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Discovery of the Jane Miller-2017 Expedition Efforts Pt 2

Discussion in 'Ontario' started by Jared0425, Dec 1, 2017.

  1. Jared0425

    Jared0425 Instructor, Scuba

    # of Dives: 500 - 999
    Location: Detroit, Michigan
    1,310
    945
    The next morning we loaded up my gear and departed to the wreck. Ken would dive his rebreather and push the camera and I would...just dive. We arrived into the wreck site and anchored next to it. I was going down first with Ken behind me. I have dove virgin wrecks before, but this was the first time I was going to be first on it. The visibility was not as good as it was the prior day as a rain storm had come in and stirred up the water, but vis was around 50-60ft still. At about 80ft I passed the mast and looked down and saw the entire wreck. We were coming down on the port side. I will let the video show you our dive.





    To my shock during the dive I saw something that really hit me as to what this wreck really was, a gravesite. I shined my canister light into the wreck as we had honored our deal with the permit of no penetration. My light landed on a pile of corpses that had turned to soap. I counted at least 16 in different parts of the wreck. The inside was a mess as boards and timber was scattered everywhere along with boxes of cargo. I swam down to the prop and rudder to see what it looked like and see if it could give me clues as to what could have happened in her final moments. The Rudder was turned hard to Port and two of the buckets on the propeller were broken off. This indicates that she was in a turn when she sank and sank so suddenly that the propeller was till turning when she hit the bottom.
    View attachment 436989

    I then made my way to the bow and saw the wheel buried in the remains of the pilothouse. I saw what I thought was the compass which was smashed between the wheel of the pilothouse...:(

    View attachment 437000

    View attachment 437001

    I then went back and forth across the deck a few times before my dive plan said it was time to turn. I had forgotten my deco computer at home and was using my Gal Luna as a timer and depth gauge. I had more than enough air and was comfortable, but I am one who sticks to the plan and I had to return to the surface after 25 minutes. I could have stayed close to 45 with the gas I had, but I'm still new to ratio deco. On ymway up I decided to pass the mast.
    View attachment 437006
    View attachment 437007

    After 14 minutes of deco, I hit the surface with a big smile on my face at what a great wreck she was. Jerry was watching and manning the boat while Ken and I did our dives. He was excited as I was when I told him about the site. Ken surfaced 20 minutes later and we jabbered on. Unfortunately, I got a call a few hours later about a boat going down on our side of Lake Huron and I was needed to run sonar operations. I had Ken and Jerry drop me off just before sundown as they had planned to anchor behind White Cloud again. We took our pictures and headed out for a 4 hour run back home in the dark.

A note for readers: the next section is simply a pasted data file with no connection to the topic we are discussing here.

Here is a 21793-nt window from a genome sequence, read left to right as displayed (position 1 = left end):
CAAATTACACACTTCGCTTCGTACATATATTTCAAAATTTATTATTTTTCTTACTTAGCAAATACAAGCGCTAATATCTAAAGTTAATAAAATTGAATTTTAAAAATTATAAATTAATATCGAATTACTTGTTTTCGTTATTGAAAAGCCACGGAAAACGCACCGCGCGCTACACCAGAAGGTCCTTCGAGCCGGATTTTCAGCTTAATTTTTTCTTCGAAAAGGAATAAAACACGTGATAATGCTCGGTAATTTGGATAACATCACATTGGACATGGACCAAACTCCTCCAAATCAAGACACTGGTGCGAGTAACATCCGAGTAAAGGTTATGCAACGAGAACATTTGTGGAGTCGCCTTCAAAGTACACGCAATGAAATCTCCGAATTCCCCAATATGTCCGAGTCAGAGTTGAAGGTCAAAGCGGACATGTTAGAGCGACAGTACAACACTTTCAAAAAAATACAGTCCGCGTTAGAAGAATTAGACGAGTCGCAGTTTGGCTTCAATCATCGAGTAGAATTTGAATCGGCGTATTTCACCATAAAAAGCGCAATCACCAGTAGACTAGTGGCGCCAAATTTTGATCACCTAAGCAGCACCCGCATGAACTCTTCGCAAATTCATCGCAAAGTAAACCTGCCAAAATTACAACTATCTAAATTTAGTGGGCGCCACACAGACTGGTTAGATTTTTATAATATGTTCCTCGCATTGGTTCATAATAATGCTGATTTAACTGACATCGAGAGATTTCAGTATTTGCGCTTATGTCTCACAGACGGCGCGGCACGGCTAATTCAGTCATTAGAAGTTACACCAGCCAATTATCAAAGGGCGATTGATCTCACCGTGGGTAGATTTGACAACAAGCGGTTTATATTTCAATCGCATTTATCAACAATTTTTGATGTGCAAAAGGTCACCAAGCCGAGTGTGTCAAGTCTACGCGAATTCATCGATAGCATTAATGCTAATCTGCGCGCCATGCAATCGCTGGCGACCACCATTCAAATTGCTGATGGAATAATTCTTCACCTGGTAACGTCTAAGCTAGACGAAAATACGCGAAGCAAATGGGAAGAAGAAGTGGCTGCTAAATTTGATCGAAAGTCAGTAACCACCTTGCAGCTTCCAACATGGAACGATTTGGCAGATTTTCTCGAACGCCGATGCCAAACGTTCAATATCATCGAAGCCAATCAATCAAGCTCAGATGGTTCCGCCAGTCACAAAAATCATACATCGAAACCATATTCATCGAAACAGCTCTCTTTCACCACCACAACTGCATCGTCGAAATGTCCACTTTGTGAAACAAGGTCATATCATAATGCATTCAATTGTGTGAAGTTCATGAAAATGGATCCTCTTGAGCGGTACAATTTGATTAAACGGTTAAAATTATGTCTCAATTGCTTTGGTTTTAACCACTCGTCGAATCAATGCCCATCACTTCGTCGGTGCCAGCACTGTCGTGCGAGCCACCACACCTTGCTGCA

View attachment 437008
    From left to right, Jerry Eliason Ken Merryman, and Myself

    I took Kens video footage to Marine Artist Bob McGreevy. It took 3 months of going through every little piece of the video to make a highly detailed and wonderful sketch of the site.

    View attachment 437009
    So in closing, I believe the Miller came close to the dock and had her lights blown out by the high winds. The captain made the decision to turn deep into the bay in hopes to get a sheltered turn so he could get a good angle into the dock. He got 4 miles into the bay when he made the turn north. During that turn, the waves and wind caught her and capsized the ship. The passangers and crew kept below decks, were caught by surprise and were drug down with the ship in a matter of seconds. Usually when a ship sinks that fast, air caught in the ship blows out the deck and cabins, but for some reason, they kept together. I believe that subsequent storms and the introduction of Zebra mussels caused the cabins to collapse and be blown off the wreck. She is VERY VERY fragile. One could literally punch their way out of the inside as the wood is rotten and soft. I cannot tell what the future is for this site as she is a grave and is the most fragile wreck Ive seen, but I hope the Canadian government can answer that for me and others who share interest in this tragic site. About 3 miles from Wiarton is a plaque that commemorates the loss. I visited it before I left for home.
    Image_Grey25.jpg

    Thank you all for reading.
    Jared
     
    Bogtrotter, TTPaws, mddolson and 2 others like this.
  2. shoredivr

    shoredivr Contributor

    # of Dives: 1,000 - 2,499
    Location: Ontario
    9,405
    10,623
    Well done, Jared!

    Great description of the find and the history. Let's get a plaque with the names of all those lost on the Jane Miller.
     
    Jared0425 likes this.
  3. mddolson

    mddolson Instructor, Scuba

    # of Dives: 1,000 - 2,499
    Location: Belleville,Ontario, Canada
    1,466
    105
    Thank you for the great write up & excellent video report
     
  4. BoneCrusher

    BoneCrusher NAUI Instructor

    # of Dives: I'm a Fish!
    Location: Lapeer, Michigan
    995
    186
  5. shoredivr

    shoredivr Contributor

    # of Dives: 1,000 - 2,499
    Location: Ontario
    9,405
    10,623
  6. Jared0425

    Jared0425 Instructor, Scuba

    # of Dives: 500 - 999
    Location: Detroit, Michigan
    1,310
    945
    Well I wont comment on the Human remains matter. However it is rather unfortunate that they wont allow anymore divers on it. I'll try in the late winter to apply for the permits to dive her.

    In the meantime the Carruthers and Asia awaits to be discovered.
     
    shoredivr likes this.

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